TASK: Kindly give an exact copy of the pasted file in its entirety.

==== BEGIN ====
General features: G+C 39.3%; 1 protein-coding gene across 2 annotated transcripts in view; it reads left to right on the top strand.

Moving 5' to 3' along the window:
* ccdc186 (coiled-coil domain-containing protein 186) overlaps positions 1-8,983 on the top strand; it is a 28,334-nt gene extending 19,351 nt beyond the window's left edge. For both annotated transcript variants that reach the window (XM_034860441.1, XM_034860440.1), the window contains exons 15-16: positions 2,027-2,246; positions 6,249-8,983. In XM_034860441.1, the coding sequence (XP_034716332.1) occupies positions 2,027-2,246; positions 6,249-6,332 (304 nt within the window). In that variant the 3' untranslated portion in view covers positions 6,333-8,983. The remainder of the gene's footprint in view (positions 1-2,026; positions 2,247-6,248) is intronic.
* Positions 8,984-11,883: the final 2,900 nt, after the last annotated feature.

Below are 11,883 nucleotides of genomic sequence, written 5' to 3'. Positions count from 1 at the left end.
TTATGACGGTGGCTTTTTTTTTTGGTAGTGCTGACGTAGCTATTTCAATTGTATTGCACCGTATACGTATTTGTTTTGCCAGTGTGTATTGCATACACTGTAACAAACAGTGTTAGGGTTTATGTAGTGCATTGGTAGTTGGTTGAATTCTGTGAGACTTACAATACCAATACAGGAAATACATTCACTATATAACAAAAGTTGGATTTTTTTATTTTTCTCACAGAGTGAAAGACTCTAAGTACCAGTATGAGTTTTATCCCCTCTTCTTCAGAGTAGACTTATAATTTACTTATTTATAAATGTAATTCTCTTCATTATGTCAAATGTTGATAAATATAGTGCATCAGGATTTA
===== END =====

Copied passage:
General features: G+C 39.3%; 1 protein-coding gene across 2 annotated transcripts in view; it reads left to right on the top strand.

Moving 5' to 3' along the window:
* ccdc186 (coiled-coil domain-containing protein 186) overlaps positions 1-8,983 on the top strand; it is a 28,334-nt gene extending 19,351 nt beyond the window's left edge. For both annotated transcript variants that reach the window (XM_034860441.1, XM_034860440.1), the window contains exons 15-16: positions 2,027-2,246; positions 6,249-8,983. In XM_034860441.1, the coding sequence (XP_034716332.1) occupies positions 2,027-2,246; positions 6,249-6,332 (304 nt within the window). In that variant the 3' untranslated portion in view covers positions 6,333-8,983. The remainder of the gene's footprint in view (positions 1-2,026; positions 2,247-6,248) is intronic.
* Positions 8,984-11,883: the final 2,900 nt, after the last annotated feature.

Below are 11,883 nucleotides of genomic sequence, written 5' to 3'. Positions count from 1 at the left end.
TTATGACGGTGGCTTTTTTTTTTGGTAGTGCTGACGTAGCTATTTCAATTGTATTGCACCGTATACGTATTTGTTTTGCCAGTGTGTATTGCATACACTGTAACAAACAGTGTTAGGGTTTATGTAGTGCATTGGTAGTTGGTTGAATTCTGTGAGACTTACAATACCAATACAGGAAATACATTCACTATATAACAAAAGTTGGATTTTTTTATTTTTCTCACAGAGTGAAAGACTCTAAGTACCAGTATGAGTTTTATCCCCTCTTCTTCAGAGTAGACTTATAATTTACTTATTTATAAATGTAATTCTCTTCATTATGTCAAATGTTGATAAATATAGTGCATCAGGATTTA